<< -- 2 -- George Balcombe ALSO SPRACH RICHARD STRAUSS
Any of Strauss's opera librettists could, of course, have told him immediately that if
the composer wanted to paint a musical picture of the Alps he should have done just that.
To put a musical transcription of a complex Nietzsche text into the same work would
inevitably lead to disaster. Strauss might then have countered by telling his librettists
that 'well, it worked successfully with the 1896 Zarathrustra. Why won't it work
with the Alps?' And the librettists would have explained that the Zarathustra tone
poem was not a painted portrait of the long ago Persian poet but a meditation on his sayings --
Also Sprach Zarathustra, So Said Zarathustra.
Unfortunately, it took Richard Strauss from 1896 to 1902 to emerge from the Nietzsche fog
and to rediscover his tone poem way. He never again allowed a Nietzsche text to obscure his
But there is irony in Strauss's predicament.
The Alpine tone poem finally reached the concert platform as a symphony. It had many
motifs but only one theme. And that theme was not musical but philosophical, namely the
Vastness of Nature, one of Nietzsche's principal and all-pervading concepts, as first
transcribed into music by Strauss's Zarathustra.
From using large orchestras for his earlier tone poems, Strauss instinctively knew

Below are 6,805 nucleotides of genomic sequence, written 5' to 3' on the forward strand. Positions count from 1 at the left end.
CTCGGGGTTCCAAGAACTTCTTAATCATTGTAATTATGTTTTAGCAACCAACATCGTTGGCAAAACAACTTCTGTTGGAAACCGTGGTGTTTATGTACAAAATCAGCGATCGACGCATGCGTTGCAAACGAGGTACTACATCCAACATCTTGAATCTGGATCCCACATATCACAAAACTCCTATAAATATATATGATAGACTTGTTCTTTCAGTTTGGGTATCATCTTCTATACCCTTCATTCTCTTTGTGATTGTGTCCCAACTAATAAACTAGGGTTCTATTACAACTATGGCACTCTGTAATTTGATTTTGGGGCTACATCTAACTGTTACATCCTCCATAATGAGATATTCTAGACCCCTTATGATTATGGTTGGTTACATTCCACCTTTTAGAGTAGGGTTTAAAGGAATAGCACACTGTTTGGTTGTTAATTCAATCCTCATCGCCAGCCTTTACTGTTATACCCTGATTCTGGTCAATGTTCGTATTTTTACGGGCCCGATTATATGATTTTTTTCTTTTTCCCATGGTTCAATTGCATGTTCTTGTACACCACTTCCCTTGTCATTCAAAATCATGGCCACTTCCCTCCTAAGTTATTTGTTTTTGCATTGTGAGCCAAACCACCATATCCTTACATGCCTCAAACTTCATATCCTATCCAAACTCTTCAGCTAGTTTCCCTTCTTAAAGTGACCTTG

the sort of orchestral sound to express the Alps' own Vastness of Nature and his inner
ear must have heard that sound long before he wrote the score. Technically, it needed
the astonishing instrumentation listed in this CD's booklet, admirably written by
Keith Anderson: 'double woodwind and eight extra players, a brass section of fourteen
players, including four tenor tubas, four harps, a large and varied percussion section
including a thunder and a wind machine, twelve horns, two trumpets and two trombones
offstage, five dozen or so string players and, an element of particular importance in
the storm scene, a concert organ.'
In 1896 the opening of Zarathustra had astonished listeners with its full
orchestral fanfare. By contrast An Alpine Symphony steals in with almost inaudible
low strings below the wind section's playing a minor key motif which descends step
by step. This sound is profoundly moving. It is the symphony's first episode: Night
[listen -- track 1, 2:40-3:58 and track 2, 0:00-0:30].
But although Night's darkness is palpable, Strauss also creates an impression
of unfathomable space in a universe glittering with stars.
And then, as Night becomes Sunrise, the Alps themselves are revealed
as vast forms in space. This is not only one of the most vivid images in the tone poem
repertoire, but it is achieved here by Strauss's mastery of orchestration and of
So, in these opening passages, Strauss had already found what he had been seeking
since the idea of composing a major Alpine work first occurred to him. His quest had been
to express in orchestral sounds Nietzsche's Vastness-of-Nature concept. So for this
purpose he exploited the multiple resonances of the enormous orchestra.
Copyright © 30 September 2006
George Balcombe, London UK